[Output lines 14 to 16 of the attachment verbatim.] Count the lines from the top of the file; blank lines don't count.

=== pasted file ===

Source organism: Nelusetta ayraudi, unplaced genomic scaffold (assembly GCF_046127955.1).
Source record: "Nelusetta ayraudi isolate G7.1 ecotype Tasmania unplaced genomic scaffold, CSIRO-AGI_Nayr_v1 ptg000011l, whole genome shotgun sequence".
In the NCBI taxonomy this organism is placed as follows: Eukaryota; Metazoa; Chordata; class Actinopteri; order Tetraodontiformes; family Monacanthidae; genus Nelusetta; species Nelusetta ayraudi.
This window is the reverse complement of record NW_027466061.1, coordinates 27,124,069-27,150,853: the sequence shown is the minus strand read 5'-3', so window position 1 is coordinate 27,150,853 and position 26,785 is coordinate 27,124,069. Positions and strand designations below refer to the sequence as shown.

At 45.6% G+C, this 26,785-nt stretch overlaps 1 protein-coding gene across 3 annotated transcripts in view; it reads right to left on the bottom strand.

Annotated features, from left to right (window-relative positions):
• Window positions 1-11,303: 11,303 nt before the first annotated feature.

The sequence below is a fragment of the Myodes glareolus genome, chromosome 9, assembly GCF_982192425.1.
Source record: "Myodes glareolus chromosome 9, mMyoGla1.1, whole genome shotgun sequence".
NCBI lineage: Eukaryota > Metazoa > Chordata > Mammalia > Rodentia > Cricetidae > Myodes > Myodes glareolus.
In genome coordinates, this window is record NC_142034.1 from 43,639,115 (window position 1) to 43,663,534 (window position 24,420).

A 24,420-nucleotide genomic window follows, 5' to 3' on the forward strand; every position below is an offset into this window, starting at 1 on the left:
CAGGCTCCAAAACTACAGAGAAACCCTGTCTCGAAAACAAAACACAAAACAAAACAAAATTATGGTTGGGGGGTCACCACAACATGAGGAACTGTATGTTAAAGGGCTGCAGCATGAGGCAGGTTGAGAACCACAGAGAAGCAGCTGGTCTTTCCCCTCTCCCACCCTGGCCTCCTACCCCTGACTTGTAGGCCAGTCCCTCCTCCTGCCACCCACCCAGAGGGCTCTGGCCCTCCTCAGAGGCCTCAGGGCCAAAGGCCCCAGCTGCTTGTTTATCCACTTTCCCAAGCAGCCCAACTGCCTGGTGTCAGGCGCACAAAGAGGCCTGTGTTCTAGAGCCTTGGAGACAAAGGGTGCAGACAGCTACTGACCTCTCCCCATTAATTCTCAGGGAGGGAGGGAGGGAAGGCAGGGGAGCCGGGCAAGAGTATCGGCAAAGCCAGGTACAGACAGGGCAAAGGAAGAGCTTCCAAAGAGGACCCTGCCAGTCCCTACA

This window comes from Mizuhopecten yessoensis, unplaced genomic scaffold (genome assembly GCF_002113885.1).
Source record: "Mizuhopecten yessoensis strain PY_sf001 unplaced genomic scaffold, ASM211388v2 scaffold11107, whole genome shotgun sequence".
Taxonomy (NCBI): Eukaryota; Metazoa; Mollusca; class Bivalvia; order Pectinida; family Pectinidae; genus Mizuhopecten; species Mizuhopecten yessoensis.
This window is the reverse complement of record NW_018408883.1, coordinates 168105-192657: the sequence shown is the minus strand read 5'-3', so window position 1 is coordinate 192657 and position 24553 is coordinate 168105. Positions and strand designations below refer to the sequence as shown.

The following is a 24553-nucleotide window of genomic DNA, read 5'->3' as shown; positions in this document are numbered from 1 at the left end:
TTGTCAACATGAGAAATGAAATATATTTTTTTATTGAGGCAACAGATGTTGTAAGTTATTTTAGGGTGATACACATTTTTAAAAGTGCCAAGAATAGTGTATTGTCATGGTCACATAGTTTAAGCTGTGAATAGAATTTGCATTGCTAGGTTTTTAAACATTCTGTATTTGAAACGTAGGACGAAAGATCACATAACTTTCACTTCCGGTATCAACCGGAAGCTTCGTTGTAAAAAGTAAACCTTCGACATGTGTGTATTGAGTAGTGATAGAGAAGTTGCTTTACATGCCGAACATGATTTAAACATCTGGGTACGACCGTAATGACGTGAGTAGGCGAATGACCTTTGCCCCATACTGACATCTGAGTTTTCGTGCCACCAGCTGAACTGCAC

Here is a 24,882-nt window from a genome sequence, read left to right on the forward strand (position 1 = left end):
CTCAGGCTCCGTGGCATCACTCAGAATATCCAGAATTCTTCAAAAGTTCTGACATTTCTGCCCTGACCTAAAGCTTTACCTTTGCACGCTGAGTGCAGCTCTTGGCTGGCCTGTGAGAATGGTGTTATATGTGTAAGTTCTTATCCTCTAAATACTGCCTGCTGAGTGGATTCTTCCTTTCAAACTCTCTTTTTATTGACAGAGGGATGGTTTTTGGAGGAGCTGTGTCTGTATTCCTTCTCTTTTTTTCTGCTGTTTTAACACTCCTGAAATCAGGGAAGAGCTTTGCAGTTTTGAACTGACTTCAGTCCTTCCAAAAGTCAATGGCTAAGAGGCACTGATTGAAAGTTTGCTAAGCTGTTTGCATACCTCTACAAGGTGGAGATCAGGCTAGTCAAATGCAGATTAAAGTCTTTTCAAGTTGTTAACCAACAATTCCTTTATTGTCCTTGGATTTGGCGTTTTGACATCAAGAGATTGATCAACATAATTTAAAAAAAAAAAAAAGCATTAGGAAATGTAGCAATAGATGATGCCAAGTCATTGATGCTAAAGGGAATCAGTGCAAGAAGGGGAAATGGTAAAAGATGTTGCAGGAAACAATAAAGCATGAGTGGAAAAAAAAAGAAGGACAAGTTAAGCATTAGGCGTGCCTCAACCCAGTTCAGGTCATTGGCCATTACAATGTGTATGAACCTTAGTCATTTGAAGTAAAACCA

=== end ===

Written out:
This window comes from Mizuhopecten yessoensis, unplaced genomic scaffold (genome assembly GCF_002113885.1).
Source record: "Mizuhopecten yessoensis strain PY_sf001 unplaced genomic scaffold, ASM211388v2 scaffold11107, whole genome shotgun sequence".
Taxonomy (NCBI): Eukaryota; Metazoa; Mollusca; class Bivalvia; order Pectinida; family Pectinidae; genus Mizuhopecten; species Mizuhopecten yessoensis.